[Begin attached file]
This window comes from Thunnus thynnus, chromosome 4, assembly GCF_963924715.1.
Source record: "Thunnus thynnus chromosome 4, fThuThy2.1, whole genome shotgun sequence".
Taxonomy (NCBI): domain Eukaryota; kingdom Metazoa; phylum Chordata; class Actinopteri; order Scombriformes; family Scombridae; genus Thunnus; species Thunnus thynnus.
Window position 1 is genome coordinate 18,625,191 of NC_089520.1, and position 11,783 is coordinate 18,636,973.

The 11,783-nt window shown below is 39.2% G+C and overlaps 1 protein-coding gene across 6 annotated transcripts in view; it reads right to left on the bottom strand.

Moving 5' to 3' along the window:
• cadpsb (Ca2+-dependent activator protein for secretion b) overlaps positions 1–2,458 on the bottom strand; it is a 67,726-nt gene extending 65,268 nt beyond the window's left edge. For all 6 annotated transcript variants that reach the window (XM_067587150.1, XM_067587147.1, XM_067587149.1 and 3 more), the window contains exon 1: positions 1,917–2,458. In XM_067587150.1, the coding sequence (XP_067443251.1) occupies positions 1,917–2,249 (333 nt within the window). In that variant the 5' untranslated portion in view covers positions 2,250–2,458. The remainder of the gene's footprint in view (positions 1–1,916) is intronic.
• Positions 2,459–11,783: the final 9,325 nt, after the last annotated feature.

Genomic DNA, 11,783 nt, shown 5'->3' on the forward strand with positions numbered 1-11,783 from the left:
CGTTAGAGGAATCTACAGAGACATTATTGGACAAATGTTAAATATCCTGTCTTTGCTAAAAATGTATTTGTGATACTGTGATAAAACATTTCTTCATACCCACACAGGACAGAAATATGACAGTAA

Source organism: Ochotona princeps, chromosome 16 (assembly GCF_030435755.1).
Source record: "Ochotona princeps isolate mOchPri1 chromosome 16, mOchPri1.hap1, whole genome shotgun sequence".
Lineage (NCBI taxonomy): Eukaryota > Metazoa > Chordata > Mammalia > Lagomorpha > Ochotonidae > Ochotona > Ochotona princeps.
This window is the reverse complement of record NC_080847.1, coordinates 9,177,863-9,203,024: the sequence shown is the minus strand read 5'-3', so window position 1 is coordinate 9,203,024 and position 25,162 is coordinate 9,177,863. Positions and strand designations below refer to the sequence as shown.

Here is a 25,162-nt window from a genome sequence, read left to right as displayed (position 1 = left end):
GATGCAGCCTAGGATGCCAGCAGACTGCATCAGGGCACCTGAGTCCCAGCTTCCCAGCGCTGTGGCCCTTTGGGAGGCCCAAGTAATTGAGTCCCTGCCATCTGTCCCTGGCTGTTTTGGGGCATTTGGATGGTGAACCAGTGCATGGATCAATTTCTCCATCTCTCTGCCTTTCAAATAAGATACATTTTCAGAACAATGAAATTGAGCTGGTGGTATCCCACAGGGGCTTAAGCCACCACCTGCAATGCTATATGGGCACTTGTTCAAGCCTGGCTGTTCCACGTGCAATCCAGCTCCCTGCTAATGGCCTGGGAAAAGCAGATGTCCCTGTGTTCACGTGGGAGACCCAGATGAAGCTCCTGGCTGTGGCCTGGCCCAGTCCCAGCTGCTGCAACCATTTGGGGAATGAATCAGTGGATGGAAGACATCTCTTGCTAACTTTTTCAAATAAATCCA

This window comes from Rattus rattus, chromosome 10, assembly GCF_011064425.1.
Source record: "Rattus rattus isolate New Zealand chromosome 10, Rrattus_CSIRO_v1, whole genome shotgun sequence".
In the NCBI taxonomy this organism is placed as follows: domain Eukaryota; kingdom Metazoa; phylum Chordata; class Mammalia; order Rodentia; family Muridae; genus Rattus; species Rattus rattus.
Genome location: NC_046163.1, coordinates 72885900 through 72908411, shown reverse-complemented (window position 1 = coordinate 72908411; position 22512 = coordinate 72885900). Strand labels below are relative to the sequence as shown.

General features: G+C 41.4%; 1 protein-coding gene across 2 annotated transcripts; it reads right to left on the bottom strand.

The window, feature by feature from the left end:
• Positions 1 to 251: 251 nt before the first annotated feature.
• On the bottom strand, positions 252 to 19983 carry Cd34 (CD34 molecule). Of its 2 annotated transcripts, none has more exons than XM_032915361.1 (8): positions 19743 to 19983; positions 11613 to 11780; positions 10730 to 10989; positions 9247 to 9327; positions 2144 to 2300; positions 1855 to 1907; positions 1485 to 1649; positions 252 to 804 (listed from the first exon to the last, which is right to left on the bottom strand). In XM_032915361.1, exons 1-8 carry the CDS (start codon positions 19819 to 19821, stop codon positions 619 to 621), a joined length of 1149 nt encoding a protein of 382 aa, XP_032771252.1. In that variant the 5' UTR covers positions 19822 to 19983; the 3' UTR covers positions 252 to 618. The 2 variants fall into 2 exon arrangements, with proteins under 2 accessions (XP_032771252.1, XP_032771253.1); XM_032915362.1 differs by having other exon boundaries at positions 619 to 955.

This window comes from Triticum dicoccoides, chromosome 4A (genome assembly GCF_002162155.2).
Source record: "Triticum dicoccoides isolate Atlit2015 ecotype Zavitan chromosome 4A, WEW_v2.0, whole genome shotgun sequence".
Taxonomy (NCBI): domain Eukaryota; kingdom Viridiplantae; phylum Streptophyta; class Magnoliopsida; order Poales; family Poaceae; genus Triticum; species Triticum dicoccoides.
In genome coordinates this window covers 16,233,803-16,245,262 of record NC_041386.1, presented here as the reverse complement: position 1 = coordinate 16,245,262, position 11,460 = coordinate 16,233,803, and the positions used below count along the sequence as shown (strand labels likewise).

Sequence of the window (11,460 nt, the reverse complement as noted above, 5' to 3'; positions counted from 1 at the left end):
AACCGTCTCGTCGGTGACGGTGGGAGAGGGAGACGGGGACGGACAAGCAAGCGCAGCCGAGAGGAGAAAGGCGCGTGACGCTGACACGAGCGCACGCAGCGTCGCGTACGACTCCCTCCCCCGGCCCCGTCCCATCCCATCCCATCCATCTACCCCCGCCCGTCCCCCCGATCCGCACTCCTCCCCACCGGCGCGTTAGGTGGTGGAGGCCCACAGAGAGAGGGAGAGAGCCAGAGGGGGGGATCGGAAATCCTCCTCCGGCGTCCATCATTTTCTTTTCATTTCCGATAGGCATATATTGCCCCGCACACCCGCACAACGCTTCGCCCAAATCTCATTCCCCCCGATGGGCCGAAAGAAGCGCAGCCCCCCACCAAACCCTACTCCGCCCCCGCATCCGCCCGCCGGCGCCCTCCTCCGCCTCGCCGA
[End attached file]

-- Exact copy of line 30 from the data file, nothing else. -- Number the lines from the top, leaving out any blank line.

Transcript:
AACCGTCTCGTCGGTGACGGTGGGAGAGGGAGACGGGGACGGACAAGCAAGCGCAGCCGAGAGGAGAAAGGCGCGTGACGCTGACACGAGCGCACGCAGCGTCGCGTACGACTCCCTCCCCCGGCCCCGTCCCATCCCATCCCATCCATCTACCCCCGCCCGTCCCCCCGATCCGCACTCCTCCCCACCGGCGCGTTAGGTGGTGGAGGCCCACAGAGAGAGGGAGAGAGCCAGAGGGGGGGATCGGAAATCCTCCTCCGGCGTCCATCATTTTCTTTTCATTTCCGATAGGCATATATTGCCCCGCACACCCGCACAACGCTTCGCCCAAATCTCATTCCCCCCGATGGGCCGAAAGAAGCGCAGCCCCCCACCAAACCCTACTCCGCCCCCGCATCCGCCCGCCGGCGCCCTCCTCCGCCTCGCCGA